Author(s): Kowalski M, Pawlik M, Konturek JW, Konturek SJ
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Abstract The role of inflammation in the pathogenesis and progression of coronary artery disease (CAD) has been increasingly discussed, but still remains unclear. Inflammatory changes in the vessel wall play an important role in the pathogenesis of atherosclerosis. Systemic inflammatory reaction can be detected by showing increased plasma levels of different proinflammatory cytokines and acute-phase proteins. Infectious agents have been linked to coronary heart disease on epidemiological and pathogenetic grounds. The prevalent condition and the exact mechanism of initiation of atherosclerotic vascular disease remain unclear. Nevertheless, many similarities exist between the processes of inflammation and atherogenesis, and the evidence is growing for the role of an active inflammation in the atherosclerosis in the coronary circulation and elsewhere. Although the seroepidemiological and eradication studies have suggested a causal relationship between Helicobacter pylori (Hp) infection and coronary heart disease; the issue is still controversial. The detection of Hp specific DNA in atheromatous plaque material from coronary arteries, but more important, the reduction in restenosis of coronary vessels after Hp eradication could be interpreted as an evidence for the involvement of a Hp infection in the progression of CAD induced by a local inflammatory process.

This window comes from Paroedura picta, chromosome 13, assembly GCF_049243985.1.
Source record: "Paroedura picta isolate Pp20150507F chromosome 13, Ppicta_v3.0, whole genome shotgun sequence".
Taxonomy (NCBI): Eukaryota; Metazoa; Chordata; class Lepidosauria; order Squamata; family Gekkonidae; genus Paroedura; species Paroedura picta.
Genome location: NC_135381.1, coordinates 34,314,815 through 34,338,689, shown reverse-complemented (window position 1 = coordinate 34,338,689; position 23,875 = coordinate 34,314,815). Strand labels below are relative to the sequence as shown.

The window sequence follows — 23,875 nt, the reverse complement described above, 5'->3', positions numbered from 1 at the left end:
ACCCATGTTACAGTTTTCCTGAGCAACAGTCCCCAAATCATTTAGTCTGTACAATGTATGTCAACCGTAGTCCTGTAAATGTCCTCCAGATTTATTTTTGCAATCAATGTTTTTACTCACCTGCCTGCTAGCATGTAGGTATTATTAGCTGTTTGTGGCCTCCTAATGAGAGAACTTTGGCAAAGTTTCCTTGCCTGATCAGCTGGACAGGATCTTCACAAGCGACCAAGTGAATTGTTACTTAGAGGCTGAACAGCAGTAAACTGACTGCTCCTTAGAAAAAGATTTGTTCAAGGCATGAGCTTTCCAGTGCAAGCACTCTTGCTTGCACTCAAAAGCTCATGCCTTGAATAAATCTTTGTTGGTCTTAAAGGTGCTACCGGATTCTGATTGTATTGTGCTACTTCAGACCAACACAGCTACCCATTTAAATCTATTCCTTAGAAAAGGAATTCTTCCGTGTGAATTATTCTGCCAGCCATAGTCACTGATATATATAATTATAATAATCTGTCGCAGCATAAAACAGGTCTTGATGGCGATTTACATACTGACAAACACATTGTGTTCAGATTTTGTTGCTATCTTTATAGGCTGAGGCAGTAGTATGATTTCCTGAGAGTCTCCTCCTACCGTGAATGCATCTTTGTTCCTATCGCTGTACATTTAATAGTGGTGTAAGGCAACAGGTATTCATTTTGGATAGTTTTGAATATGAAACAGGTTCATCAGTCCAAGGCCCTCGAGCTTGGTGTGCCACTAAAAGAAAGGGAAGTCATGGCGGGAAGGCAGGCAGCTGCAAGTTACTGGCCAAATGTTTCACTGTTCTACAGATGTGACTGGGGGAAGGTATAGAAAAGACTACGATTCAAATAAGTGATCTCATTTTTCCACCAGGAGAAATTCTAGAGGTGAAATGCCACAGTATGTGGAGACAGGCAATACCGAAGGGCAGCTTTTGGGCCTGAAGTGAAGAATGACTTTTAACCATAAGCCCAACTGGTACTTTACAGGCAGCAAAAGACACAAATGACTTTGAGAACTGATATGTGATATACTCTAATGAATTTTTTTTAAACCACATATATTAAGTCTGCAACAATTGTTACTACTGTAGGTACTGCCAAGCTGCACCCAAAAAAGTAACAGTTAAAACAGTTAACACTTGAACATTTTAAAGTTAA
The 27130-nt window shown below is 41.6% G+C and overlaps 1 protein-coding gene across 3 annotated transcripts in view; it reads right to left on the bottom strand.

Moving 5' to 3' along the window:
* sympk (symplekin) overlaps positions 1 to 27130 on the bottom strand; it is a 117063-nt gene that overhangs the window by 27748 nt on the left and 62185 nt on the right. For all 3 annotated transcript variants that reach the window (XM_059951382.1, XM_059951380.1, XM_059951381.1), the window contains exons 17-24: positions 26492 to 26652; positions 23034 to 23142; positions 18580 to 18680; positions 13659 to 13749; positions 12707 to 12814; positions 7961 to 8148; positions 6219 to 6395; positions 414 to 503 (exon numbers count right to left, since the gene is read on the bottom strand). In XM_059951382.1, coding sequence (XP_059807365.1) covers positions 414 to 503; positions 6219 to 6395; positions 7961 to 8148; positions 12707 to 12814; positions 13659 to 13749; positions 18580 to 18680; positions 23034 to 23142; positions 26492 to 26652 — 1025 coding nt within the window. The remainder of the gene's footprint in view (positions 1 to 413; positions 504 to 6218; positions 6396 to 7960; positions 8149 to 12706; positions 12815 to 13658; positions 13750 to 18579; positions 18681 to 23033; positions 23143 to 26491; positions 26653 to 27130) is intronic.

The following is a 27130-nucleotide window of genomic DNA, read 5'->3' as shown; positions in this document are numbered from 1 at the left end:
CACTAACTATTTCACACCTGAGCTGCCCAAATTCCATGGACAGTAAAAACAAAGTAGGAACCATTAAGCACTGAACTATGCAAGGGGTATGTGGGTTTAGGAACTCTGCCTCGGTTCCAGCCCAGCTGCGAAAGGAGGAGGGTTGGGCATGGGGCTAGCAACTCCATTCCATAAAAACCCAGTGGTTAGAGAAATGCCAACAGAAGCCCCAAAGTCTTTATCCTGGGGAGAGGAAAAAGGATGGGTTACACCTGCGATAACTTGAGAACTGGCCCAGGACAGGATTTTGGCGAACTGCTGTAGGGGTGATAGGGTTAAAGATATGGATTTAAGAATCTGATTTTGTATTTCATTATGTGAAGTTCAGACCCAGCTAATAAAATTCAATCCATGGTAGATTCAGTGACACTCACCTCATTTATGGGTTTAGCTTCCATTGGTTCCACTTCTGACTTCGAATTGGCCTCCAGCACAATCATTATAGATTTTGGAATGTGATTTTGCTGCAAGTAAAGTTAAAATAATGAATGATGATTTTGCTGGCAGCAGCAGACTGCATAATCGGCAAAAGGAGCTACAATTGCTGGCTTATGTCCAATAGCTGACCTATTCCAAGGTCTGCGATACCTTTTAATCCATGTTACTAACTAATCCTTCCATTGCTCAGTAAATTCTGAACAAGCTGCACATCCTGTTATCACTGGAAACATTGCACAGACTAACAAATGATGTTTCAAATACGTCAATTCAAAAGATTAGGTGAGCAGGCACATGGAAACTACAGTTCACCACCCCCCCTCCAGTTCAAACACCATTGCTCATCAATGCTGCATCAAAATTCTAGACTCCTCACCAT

This article was published in J Physiol Pharmacol
and referenced in Journal of Gastrointestinal & Digestive System